Every man has to meet the basic needs of life. However, human desire exceeds them. Drinking milk leaves a nice taste, But once it turns into a desire, it becomes bondage. One does not develop a passion for milk by drinking it once. But one who takes it daily feels its want even if he does not get it for a day. This typifies a situation where milk is not merely a need but a desire. Its daily intake becomes such a hardened habit that need turns into desire.

Nobody is totally free from desire, but there is an ascending order in it. Desire has an ascending order just as there is an ascending order in drawing a line on water, on sand or soil and on stone. A desire akin to a line on water is mere necessity; one akin to a line on sand shows increased desire; but the one akin to that on stone denotes that need has become secondary and desire has become endless. Satisfaction does not accrue as a result of trying to remove dissatisfaction. One the contrary, dissatisfaction grows and one case of dissatisfaction leads to another.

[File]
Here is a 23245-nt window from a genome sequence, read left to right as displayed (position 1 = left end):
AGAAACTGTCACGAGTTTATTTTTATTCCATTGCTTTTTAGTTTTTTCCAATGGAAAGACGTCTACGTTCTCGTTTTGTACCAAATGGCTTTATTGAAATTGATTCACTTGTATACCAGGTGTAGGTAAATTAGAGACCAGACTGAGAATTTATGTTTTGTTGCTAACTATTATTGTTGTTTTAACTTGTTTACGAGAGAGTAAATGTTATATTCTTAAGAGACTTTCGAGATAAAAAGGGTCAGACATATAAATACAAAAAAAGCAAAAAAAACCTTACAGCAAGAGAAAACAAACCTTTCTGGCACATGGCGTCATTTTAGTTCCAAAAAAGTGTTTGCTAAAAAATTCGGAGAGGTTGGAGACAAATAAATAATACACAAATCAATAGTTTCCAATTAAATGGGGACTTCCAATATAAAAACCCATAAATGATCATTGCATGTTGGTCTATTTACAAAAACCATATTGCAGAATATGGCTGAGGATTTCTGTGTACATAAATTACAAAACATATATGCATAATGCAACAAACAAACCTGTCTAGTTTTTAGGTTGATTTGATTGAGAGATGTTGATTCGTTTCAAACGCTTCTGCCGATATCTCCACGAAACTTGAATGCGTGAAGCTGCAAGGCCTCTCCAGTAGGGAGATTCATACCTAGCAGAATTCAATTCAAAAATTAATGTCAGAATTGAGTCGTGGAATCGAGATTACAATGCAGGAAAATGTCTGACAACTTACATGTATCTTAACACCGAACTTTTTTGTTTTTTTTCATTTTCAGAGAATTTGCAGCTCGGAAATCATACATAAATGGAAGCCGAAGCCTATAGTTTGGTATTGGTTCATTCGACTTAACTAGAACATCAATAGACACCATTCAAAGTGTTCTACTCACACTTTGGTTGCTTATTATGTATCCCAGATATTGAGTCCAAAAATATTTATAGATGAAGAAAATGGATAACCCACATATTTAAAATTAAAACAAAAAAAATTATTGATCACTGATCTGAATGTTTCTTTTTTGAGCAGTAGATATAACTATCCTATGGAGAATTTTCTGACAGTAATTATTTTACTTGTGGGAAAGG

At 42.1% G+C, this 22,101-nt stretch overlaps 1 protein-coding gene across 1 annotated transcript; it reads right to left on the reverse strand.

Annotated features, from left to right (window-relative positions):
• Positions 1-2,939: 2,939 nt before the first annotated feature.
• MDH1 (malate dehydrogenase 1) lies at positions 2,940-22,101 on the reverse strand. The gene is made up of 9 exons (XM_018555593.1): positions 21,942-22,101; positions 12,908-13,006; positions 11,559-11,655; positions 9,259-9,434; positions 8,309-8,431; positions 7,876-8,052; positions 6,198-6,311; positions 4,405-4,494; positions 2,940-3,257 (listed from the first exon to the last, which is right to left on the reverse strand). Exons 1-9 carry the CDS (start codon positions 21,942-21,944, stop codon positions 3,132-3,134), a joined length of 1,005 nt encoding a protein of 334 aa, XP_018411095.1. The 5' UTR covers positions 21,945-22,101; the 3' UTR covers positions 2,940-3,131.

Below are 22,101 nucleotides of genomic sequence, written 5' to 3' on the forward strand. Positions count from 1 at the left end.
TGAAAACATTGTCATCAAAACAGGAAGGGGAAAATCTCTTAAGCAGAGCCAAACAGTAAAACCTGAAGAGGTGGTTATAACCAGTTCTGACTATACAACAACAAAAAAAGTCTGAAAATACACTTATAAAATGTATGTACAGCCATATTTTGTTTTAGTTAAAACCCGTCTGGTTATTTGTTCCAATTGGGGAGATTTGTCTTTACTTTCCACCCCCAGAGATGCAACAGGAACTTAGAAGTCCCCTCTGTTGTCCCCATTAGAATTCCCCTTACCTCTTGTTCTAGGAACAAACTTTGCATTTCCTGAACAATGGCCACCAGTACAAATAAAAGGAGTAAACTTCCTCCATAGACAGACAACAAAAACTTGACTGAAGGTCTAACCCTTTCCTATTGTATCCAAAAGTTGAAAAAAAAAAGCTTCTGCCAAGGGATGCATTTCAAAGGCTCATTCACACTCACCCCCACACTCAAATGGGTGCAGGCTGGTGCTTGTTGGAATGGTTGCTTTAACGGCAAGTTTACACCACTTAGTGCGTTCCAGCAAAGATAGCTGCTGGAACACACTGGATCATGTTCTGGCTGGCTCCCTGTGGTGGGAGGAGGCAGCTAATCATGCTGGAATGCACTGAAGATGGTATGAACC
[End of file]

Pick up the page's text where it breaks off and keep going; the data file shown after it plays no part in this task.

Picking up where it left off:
In logic it is called Anavastha (non-finality of propositions or endlessness of statements). To keep one piece of cloth clean we put a cover on it, to keep the latter clean, we put another and a third, fourth, fifth cover and so on ad infinitum. Dissatisfaction knows no end. This exactly is the form of Anavastha.

Crookedness

Crookedness is the first step to being infected by knots. Deceit means suffering from knots; rectitude means liberation from knots. Straight behaviour has no mental entanglement at any stage - past, present or future; so it affords no opportunity for suffering from knots. Crooked behaviour has mental entanglement at all stages - past, present and future. Therefore it breeds knots.

There are three methods of liberating oneself from knots:

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  • self-analysis
  • auto-suggestion
  • putting aside or away

Self-Analysis

Self-analysis is a psychological method. In oriental language it is atonement. When something undesirable happens, it creates mental conflict, which in turn creates knots in the mind. Self-analysis or atonement disentangles them.